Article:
Why PMS is worse for people with larger deletions

David is uses an adaptive switch to compensate for his poor coordination

Originally posted 27 December 2022

It is colder during wintertime

No one in the continental US would say that the autumn is colder than the winter. There are some days during the autumn that are colder than some days during the winter. But, winter is colder than autumn. Phelan-McDermid syndrome (PMS) is much the same. After many years of study, the scientific consensus is clear. Larger deletions come with greater loss of function, even though there are some cases of small deletions having greater impact than some cases of larger ones. The problems with larger deletions come in many forms. In the most recent study, people with very small deletions or only SHANK3 variants had “fewer delayed developmental milestones and higher cognitive ability”. People with larger deletions were “more likely to have a variety of medical features, including renal abnormalities, spine abnormalities, and ataxic gait” [1]. These same larger deletions greatly disrupt the genetics and profile of immune cells in the blood [2]. The whole genetic profile and metabolism of people with deletions greater than 1 Mb is off kilter: “DNA methylation epi-signature showed significantly different metabolomic profiles indicating evidence of two … distinct clinical subtypes of Phelan-McDermid syndrome” [3]. These new studies have only served to validate what was originally shown nearly 10 years ago [4].

What do scientist look for?

While scientists affiliated with the Phelan-McDermid syndrome community have focused largely on the SHANK3 gene, many scientists outside this community have been quietly advancing our understanding of other critical genes of PMS. I have written blogs on some of these important genes, including CELSR1, SULT4A1, TCF20, PHF21B, and others. When it comes to the core symptoms of PMS, which are all associated with brain dysfunction, three aspects of a gene are important to understand. First, what problems are caused by losing the gene in humans and model animals? Second, what biological impact does losing a gene have during early (pre-natal) development? Third, what role does the gene play in the adult human/animal?


When the same gene can impact a person in multiple ways, that is called pleiotropy. For example, losing SHANK3 can cause multiple problems, including low muscle tone, slower or less reaction to pain, GI disturbances, psychiatric illness, and regression. SHANK3 is said to be a pleiotropic gene. Multiple problems can arise from a single gene that gets used at different times in different places. When we think about different times we usually think about how a gene is used during prenatal development, a process that occurs only once in life, and how the gene gets used after birth. Prenatal development lays down the architecture of the brain. In humans, development of the brain continues into the 20s, but the most rapid changes occur before birth. Rapid, but slower changes continue during the first 3 years of life. Things like movement and language rapidly develop in the first few years. But, these changes depend upon the framework laid down in the uterus.

SHANK3 is active during prenatal development. It is involved with axon guidance, the process that neurons use to find each other during development [5] and other processes in early development [6-10]. These processes are distinct from how SHANK3 contributes to synaptic function in the adult brain.

What has come to light in the past few years is the pleiotropy of other PMS genes that contribute both during brain development and in the adult brain.


One gene that is getting a lot of research attention is PLXNB2. From 2007 through 2014 a series of papers describe how Plexin-B2, the protein produced by the Plxnb2 gene as studied in mice, is critical for normal brain development [11-13].  In 2017 it was shown that the same protein is involved in pain sensation [14]. In the past few years the research has been extended. Loss of Plexin-B2 interferes with normal learning and memory in the adult mouse brain [15]. The role of Plexin-B2 parallels and overlaps the role of Shank3. Both are used at excitatory synapses in the brain. Both are involved in pain pathways in the spinal cord. In humans, these two genes are very near each other on chromosome 22, so almost all people who have PMS from a deletion are missing both genes. We can speculate that these genes exacerbate the damaging influence of each other.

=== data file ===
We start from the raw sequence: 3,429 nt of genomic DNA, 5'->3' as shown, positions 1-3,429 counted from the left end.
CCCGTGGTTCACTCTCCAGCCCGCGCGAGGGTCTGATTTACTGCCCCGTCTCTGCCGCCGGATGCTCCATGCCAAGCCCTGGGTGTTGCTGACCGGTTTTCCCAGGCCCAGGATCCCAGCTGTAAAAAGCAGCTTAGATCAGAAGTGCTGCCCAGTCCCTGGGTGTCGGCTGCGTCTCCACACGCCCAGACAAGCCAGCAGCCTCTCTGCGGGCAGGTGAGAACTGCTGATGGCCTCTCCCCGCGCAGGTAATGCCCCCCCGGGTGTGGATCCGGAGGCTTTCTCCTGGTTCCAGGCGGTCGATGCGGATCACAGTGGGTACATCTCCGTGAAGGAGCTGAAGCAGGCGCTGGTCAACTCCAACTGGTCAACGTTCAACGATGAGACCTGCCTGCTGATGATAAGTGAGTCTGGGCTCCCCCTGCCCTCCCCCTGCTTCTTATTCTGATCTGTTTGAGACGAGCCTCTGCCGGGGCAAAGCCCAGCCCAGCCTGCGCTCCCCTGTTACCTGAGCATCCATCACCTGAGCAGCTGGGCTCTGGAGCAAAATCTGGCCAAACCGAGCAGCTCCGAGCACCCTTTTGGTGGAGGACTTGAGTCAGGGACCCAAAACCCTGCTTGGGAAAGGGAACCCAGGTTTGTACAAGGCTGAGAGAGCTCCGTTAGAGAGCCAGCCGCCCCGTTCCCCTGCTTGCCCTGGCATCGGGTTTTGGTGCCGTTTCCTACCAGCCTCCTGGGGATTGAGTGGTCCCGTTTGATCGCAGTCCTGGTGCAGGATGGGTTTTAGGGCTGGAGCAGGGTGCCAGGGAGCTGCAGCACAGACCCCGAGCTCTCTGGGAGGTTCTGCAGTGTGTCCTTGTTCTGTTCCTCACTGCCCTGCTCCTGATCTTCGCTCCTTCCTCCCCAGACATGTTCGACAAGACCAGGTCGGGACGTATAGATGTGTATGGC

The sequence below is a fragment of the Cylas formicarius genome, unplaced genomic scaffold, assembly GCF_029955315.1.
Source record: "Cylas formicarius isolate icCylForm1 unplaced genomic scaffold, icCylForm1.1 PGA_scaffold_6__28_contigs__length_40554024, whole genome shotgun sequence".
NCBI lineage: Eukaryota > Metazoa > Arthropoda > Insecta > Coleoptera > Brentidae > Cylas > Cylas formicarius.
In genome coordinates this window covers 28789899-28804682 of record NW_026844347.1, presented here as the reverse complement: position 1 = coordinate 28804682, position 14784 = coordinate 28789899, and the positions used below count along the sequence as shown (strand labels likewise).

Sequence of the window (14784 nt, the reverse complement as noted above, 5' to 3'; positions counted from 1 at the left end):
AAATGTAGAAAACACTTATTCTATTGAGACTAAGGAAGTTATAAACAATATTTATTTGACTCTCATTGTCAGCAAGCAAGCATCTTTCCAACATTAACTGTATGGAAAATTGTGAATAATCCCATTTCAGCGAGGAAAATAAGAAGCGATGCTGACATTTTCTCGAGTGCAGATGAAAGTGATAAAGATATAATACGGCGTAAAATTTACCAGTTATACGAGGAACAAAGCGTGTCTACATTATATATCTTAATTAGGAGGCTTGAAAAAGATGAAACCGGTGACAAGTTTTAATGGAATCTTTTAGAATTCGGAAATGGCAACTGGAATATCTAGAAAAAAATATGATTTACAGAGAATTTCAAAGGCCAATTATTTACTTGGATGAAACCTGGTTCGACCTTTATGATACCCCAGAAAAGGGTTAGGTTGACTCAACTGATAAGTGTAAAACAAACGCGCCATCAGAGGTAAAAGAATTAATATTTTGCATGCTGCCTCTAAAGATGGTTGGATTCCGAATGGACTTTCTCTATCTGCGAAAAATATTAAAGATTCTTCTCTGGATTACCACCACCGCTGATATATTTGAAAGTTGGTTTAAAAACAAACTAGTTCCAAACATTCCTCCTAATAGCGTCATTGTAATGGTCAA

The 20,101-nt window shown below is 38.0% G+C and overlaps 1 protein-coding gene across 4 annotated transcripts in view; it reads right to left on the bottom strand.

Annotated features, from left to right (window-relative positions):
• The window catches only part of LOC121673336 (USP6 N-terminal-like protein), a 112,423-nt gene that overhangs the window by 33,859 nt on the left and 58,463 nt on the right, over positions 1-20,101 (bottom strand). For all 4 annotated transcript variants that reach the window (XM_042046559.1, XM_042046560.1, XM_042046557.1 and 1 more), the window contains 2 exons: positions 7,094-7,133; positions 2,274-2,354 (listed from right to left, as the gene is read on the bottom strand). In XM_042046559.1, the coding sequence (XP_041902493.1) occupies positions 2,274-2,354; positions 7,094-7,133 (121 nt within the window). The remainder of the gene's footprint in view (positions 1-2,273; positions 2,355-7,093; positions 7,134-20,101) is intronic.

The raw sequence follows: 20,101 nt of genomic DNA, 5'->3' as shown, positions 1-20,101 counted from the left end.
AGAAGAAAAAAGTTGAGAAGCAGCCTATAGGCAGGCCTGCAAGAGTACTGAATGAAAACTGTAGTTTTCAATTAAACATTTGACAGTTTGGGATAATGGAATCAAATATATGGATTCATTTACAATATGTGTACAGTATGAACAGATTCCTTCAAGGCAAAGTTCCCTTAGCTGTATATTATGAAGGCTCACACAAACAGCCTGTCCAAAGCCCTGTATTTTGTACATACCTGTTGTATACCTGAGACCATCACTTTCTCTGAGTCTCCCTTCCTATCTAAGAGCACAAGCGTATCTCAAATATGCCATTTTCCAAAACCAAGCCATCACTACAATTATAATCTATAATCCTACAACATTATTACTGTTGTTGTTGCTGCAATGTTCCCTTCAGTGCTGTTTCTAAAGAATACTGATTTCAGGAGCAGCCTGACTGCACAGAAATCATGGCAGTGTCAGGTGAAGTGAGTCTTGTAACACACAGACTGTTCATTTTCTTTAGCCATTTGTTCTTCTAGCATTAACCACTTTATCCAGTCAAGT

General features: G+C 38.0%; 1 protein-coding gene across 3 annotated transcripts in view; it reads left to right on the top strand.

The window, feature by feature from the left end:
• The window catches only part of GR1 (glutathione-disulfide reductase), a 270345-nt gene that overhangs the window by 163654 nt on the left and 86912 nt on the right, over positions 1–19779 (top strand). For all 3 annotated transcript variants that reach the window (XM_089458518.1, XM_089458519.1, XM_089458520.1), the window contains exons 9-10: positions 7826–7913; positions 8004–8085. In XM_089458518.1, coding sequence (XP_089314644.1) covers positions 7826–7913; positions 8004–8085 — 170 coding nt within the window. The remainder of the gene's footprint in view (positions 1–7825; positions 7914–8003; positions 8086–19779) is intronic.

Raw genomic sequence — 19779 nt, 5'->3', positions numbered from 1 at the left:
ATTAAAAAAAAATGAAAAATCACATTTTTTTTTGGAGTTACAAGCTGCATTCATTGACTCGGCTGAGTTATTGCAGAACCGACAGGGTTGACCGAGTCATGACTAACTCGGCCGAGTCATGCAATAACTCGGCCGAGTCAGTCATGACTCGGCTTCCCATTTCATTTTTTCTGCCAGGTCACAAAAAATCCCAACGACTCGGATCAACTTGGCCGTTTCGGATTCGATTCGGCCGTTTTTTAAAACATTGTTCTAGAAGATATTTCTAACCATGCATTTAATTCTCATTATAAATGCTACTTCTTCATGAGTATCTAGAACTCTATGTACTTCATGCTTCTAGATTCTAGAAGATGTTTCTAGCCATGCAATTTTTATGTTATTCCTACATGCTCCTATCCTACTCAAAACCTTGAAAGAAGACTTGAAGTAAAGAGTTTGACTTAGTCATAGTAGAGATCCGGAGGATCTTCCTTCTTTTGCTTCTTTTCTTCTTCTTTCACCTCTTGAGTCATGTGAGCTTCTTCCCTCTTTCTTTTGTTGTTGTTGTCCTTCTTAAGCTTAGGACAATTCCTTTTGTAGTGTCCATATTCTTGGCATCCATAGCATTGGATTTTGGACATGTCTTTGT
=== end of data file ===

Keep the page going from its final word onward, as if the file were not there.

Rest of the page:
What makes Plexin-B2 especially interesting for PMS is that it affects the brain circuit essential for remembering danger. Specifically, loss of Plexin-B2 in mice interferes with “conditioned fear recall”. That is, the mice will learn to recognize a warning tone when the tone signals a brief foot shock, but 2 days later they have forgotten the meaning of the warning tone. The neurons involved fail to form adequate synapses 2 to 3 days after the training period [15]. These are some of the same synapses where Shank3 operates. When I read this I nearly fell off my chair. (You could say I was shocked.) If there is one thing that my son, David does poorly, it is learning about danger. It took years to explain to David what it means when something is (dangerously) hot. It took equally long to warn him about stepping over an obstacle or curb. We often suppose that our children do not have the same sensitivity to pain as most people. That may be true, but we also might be misled by their inability to incorporate painful or fearful experience into memory.


Larger deletions of chromosome 22 can disrupt the PHF21B gene. This blog is about genes that have a role both in development and adult function. I have already written a blog on how PHF21B is critical for normal brain development. Now there is new research showing that PHF21B regulates synapses during “social” learning [16]. Social learning in mice is when a mouse can distinguish between a new mouse and one that has visited the cage before. Not distinguishing between a familiar mouse and a stranger is a serious inability. The Phf21b protein normally triggers parts of the DNA to build a memory after spending time with a new animal. In animals missing about half of their Phf21b protein, the ability to remember a fellow mouse (“conspecific”) is disrupted. The circuitry that is disrupted involves the Shank proteins. Thus, PHF21B is another gene that is important for both development and adult function, and is intimately associated with SHANK3.